Under Senate Bill 378, the revenues from the tax would be earmarked for programs designed to combat income inequality.

“A California estate tax benefits low-income families by helping them build wealth and end the cycle of intergenerational poverty,” state Sen. Scott Wiener (D-San Francisco) said in a written statement. …

Click here to read the full article from the Los Angeles Times

The Vast Attempt to Undo the 2016 Election Has Failed


Robert MuellerWell, I am going to miss the full-bore SWAT-team raids at dawn against aging political factota like Roger Stone and Paul Manafort. It was really very courteous of CNN to have been parked outside the homes of those hapless victims so that television audiences all across the country could all be edified by these exhibitions of the coercive arm of state power in action. Mr. Mueller could just have had one of his 17 Obama-and-Hillary supporting prosecutors ring up the latest mark and ask him to pop down to headquarters. But that would not have been as dramatic, as expensive, or as cruel.

All good things come to an end, however, and yesterday, after 674 days, the investigation of Special Counsel Robert S. Mueller, G-Man extraordinaire, finally came to an end when he filed his long-awaited report with the Attorney General, William Barr.

As for what’s in the report, I know exactly as much as you, Rachel Maddow, Jim Acosta, Anderson Cooper, and their brethren in the Fourth Estate, that is, nothing at all.

Nor is it at all certain that we will ever know all that much that’s in the report. Since the law prohibits the dissemination of potentially damaging information about people who were investigated but not charged with a crime, there are bound to be large sections of the report that will remain forever under lock and key, especially now that James Comey and Andrew McCabe are not in the FBI to leak them.

All we really know at this point pertains not the the contents of the report per se but rather to the future action of the Special Counsel. There will be no more indictments.

How that announcement must have stung the NeverTrump fraternity. Here they were, huddled around Bill Kristol’s Twitter feed for the last two-plus years, praying, predicting, posturing that very soon now, any day in fact, Robert Mueller would descend into their midst, the deus ex machina through whose instrumentality they were to be delivered at long last from the nightmare of Donald Trump and his unacceptable record of robust economic growth, hundreds of constitutionally-minded judicial appointments, rising wages, historically low unemployment, a more rational and business-friendly regulatory environment, deeper ties with Israel, a revitalized military, and serious attention to our immigration crisis and the growing threat of an increasing militant China. Yes, it’s been a bad couple of years for the NeverTrumpers.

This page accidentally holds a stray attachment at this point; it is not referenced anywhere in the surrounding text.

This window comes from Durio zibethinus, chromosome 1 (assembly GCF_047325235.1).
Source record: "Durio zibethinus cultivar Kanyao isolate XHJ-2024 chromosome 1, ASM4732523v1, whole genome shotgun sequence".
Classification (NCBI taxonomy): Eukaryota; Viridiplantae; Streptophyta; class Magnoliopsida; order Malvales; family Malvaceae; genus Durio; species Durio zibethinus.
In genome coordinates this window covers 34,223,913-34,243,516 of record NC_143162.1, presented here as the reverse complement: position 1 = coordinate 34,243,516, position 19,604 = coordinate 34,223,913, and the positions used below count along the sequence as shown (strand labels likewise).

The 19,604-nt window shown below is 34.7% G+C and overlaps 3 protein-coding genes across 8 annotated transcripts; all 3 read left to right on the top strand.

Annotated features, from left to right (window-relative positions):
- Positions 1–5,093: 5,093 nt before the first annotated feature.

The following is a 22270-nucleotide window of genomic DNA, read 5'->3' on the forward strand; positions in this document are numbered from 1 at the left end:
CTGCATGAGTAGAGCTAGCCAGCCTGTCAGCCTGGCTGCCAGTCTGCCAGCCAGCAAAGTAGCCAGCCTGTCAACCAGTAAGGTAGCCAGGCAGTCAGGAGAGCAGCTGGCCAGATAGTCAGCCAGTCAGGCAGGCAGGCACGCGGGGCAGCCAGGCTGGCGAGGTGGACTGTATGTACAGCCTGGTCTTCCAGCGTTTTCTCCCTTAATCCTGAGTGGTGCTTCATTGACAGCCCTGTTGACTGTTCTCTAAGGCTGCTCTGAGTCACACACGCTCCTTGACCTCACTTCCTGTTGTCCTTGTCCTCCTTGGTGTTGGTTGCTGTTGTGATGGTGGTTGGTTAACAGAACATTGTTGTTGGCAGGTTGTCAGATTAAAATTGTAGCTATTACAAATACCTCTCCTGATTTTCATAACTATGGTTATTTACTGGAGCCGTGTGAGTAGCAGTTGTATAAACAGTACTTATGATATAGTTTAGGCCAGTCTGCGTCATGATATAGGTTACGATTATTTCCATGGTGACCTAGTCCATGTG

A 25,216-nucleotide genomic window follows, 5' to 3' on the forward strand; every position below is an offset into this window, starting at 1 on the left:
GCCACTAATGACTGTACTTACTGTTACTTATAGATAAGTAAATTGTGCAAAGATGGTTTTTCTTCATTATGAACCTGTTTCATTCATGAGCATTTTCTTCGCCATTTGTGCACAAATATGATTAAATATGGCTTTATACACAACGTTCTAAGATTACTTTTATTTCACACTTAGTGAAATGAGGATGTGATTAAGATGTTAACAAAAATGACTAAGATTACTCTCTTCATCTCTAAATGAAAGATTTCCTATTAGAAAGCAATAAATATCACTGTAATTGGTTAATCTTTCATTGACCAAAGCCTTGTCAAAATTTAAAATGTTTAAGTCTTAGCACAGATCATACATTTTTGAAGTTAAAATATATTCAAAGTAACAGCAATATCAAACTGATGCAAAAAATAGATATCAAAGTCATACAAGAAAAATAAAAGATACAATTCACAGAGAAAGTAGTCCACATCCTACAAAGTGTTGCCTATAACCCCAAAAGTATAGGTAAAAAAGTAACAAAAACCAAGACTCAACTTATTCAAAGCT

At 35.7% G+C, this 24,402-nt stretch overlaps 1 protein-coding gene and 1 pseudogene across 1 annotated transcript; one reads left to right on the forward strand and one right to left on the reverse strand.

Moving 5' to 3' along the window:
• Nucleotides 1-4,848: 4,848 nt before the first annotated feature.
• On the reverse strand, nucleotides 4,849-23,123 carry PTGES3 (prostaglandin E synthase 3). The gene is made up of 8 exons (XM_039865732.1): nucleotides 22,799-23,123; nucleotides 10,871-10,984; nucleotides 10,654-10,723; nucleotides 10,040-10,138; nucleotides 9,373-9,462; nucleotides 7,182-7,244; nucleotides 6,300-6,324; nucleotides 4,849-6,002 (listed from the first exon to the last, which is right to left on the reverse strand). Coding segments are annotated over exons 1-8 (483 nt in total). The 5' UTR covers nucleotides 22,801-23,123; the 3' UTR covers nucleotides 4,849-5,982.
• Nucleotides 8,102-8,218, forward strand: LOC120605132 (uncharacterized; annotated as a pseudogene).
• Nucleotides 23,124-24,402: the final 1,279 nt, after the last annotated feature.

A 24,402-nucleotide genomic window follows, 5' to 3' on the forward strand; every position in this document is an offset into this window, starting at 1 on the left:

And even though Robert Mueller has hung up his spurs, their travails are not yet at an end. Mr Mueller indicted a slew of individuals and three Russian companies. He extracted seven guilty pleas from various people close, or formerly close, to President Trump, from the shyster Michael Cohen, at one time Trump’s personal lawyer, to Michael Flynn, briefly the president’s National Security Adviser before he was set up by the FBI and ruined financially by the-process-is-the-punishment legal fees.

The really splendid thing about Mueller’s indictments, though, is that not one of them pertains to the ostensible subject of his investigation, to wit: possible collusion between the Trump campaign and the Russians to steal the 2016 election.

The question is, however, what comes next? Last May in these virtual pages, writing about the efforts of Devin Nunes, then Chairman of the House Intelligence Committee, to get to the bottom of the skullduggery that instigated the Mueller investigation, I wrote that